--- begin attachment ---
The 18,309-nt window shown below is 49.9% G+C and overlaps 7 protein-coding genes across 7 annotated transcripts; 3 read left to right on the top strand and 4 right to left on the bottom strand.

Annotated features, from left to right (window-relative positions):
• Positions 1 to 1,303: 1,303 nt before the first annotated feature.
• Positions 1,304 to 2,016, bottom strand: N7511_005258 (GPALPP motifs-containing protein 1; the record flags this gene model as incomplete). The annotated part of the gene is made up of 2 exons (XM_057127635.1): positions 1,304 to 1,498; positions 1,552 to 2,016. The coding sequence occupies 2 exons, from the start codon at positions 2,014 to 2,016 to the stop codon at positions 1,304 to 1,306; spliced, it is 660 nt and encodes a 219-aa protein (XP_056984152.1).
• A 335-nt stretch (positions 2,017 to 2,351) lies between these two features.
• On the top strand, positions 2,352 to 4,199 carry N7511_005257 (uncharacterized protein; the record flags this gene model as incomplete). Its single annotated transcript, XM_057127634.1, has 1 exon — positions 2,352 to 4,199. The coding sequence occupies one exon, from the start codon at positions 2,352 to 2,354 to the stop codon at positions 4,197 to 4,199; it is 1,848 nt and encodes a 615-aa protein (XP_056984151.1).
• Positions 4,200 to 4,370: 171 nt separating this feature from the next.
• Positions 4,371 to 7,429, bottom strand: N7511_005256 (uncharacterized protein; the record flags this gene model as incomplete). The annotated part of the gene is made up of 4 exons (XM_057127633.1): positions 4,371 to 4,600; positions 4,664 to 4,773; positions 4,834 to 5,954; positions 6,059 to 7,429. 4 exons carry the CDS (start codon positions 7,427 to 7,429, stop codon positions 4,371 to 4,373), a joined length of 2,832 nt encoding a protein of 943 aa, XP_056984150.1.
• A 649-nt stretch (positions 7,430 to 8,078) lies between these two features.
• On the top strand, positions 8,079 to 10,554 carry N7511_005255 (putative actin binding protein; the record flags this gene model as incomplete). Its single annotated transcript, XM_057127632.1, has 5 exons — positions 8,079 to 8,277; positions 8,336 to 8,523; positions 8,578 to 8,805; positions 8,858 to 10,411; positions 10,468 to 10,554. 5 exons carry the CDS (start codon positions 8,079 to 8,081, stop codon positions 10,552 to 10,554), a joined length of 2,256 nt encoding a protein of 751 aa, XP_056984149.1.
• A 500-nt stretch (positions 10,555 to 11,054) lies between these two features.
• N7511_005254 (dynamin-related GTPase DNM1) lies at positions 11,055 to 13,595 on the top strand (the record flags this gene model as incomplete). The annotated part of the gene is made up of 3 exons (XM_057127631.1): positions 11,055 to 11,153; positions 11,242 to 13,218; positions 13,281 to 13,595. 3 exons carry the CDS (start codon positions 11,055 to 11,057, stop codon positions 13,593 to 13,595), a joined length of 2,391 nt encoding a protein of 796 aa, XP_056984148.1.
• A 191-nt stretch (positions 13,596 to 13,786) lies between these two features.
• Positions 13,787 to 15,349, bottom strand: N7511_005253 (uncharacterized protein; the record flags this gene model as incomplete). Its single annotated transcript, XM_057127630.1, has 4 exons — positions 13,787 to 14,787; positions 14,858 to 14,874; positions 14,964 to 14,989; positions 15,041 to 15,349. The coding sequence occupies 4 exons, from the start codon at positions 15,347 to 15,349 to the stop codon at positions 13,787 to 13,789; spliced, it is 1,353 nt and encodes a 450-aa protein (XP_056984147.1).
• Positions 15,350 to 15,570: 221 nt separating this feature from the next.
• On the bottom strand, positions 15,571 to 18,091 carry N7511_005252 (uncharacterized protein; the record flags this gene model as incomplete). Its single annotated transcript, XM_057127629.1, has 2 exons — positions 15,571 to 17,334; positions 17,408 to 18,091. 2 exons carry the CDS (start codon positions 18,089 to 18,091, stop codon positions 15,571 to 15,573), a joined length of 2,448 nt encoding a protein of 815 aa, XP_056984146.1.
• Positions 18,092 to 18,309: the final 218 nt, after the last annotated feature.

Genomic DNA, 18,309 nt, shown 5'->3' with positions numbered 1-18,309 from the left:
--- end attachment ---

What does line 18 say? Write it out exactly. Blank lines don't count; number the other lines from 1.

Genomic DNA, 18,309 nt, shown 5'->3' with positions numbered 1-18,309 from the left: